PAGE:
David Kieve is set to leave his role as public engagement director at the White House’s Council on Environmental Quality, the CEQ confirmed Monday.

Kieve, the husband of White House communications director Katie Bedingfield, was one of the Biden campaigns point people on outreach to environmentalist and climate groups during the 2020 campaign. His departure comes days after the exit of another CEQ official, Senior Director of Environmental Justice Cecilia Martinez.

By having both a great understanding of policy and a knack for bringing people together and listening, David has helped ensure that the Presidents climate and environmental agenda reflects the ideas and needs of people and communities whose voices havent always been heard, CEQ chair Brenda MalloryBrenda MalloryOvernight Energy & Environment: White House to restore parts of Trump-lifted environmental protections lawWhite House proposes reversing parts of Trump rewrite of bedrock environmental law implementationWhite House official discusses environmental justice effortsMORE said in a statement Monday. David has been the type of person to open the White House door a little wider, and to invite people in to the Presidents vision for a cleaner, healthier, and more equitable future.

David is a critical member of the Biden Administration, who has worked tirelessly on the Presidents behalf since the early days of the primary campaign. His advocacy and work on climate issues has made him an important ambassador for the President to the climate community, rallying their support behind our ambitious agenda to tackle the climate crisis, the existential threat of our time.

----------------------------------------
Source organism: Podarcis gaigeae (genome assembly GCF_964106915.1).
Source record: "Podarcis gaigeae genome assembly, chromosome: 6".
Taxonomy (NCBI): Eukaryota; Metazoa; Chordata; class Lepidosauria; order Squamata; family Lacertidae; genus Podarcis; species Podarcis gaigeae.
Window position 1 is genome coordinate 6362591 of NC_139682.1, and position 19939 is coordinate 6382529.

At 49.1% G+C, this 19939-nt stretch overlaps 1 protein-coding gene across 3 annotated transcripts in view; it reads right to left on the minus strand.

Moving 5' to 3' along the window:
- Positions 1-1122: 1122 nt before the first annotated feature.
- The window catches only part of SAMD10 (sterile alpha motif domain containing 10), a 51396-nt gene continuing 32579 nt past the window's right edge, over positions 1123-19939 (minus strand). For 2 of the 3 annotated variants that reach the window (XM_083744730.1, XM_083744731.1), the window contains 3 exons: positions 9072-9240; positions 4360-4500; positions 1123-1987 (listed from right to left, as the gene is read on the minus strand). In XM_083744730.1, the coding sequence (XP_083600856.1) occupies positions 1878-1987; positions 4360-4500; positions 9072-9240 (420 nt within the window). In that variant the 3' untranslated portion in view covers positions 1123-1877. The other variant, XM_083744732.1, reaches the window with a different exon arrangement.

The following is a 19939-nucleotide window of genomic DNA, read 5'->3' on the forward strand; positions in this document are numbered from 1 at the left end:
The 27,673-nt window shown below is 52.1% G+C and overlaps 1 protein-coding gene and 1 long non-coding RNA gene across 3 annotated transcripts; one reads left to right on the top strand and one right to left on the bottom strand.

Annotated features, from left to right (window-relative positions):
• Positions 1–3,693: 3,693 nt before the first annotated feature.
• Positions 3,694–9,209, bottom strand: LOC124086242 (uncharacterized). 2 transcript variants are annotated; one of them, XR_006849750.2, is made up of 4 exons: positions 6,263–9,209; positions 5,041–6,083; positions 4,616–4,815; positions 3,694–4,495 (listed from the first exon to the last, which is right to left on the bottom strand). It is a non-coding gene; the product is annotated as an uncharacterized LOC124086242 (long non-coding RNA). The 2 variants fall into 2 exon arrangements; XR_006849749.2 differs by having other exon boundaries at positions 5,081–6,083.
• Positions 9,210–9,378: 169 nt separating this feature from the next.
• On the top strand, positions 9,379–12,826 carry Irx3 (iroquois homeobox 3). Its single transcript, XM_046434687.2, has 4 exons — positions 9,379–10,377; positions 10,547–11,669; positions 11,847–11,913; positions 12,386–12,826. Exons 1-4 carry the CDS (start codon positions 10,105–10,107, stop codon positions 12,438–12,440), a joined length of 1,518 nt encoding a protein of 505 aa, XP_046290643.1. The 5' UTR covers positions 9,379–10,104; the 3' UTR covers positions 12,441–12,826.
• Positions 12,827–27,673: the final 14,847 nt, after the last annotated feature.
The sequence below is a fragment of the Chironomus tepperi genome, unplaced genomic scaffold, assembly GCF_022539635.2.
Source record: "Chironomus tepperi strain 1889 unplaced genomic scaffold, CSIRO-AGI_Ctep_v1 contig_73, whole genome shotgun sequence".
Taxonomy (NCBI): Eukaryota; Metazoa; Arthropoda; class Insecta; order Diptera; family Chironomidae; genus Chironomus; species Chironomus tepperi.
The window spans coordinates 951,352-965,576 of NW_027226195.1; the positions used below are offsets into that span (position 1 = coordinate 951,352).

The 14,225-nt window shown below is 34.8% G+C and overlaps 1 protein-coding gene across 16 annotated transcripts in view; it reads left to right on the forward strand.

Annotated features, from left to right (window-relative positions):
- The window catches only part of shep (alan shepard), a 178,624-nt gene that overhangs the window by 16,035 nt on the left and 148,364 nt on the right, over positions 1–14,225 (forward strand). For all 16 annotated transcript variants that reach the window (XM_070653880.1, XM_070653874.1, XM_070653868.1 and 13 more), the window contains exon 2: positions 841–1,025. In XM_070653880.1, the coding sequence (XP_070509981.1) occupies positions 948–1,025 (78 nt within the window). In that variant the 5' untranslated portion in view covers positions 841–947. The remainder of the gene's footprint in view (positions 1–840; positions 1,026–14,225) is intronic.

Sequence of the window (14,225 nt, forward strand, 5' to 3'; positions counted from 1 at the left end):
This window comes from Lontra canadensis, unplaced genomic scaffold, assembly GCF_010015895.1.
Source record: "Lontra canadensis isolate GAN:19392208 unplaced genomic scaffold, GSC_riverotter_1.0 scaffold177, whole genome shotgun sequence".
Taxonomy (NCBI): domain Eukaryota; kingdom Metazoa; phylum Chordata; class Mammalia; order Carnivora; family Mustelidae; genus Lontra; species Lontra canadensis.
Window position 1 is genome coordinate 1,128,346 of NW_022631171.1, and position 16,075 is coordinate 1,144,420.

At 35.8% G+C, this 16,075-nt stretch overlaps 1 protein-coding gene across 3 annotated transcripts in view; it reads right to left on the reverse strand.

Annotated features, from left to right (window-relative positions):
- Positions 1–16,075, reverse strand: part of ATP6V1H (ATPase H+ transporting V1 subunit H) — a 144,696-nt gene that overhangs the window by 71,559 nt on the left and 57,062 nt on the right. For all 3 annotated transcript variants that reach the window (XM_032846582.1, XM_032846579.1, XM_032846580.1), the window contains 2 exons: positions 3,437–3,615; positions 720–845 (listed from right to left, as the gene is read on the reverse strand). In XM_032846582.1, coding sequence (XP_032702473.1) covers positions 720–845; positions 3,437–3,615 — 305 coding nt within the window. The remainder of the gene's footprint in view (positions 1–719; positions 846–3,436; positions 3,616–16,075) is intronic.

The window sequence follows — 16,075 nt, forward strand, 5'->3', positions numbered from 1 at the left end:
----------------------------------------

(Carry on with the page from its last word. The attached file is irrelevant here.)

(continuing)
The announcement comes during a critical period for the Biden administrations environmental agenda. In December, Sen. Joe ManchinJoe ManchinSALT change on ice in the SenateClyburn knocks Manchin for arguing voting rights vote must be bipartisanLawmakers take stock of election laws in wake of Jan. 6 anniversaryMORE (D-W.Va.) announced he would not back Democrats’ climate and social spending bill, which contains one of the administrations most ambitious environmental priorities.

A Republican takeover of either chamber of Congress in November’s midterms would likely limit the administrations environmental agenda to executive actions and the work of federal regulatory agencies.

The CEQ has taken the lead on much of the non-legislative work on the non-legislative implementation of that agenda. In October, it proposed to restore parts of the bedrock National Environmental Protection Act (NEPA) that the Trump administration rolled back.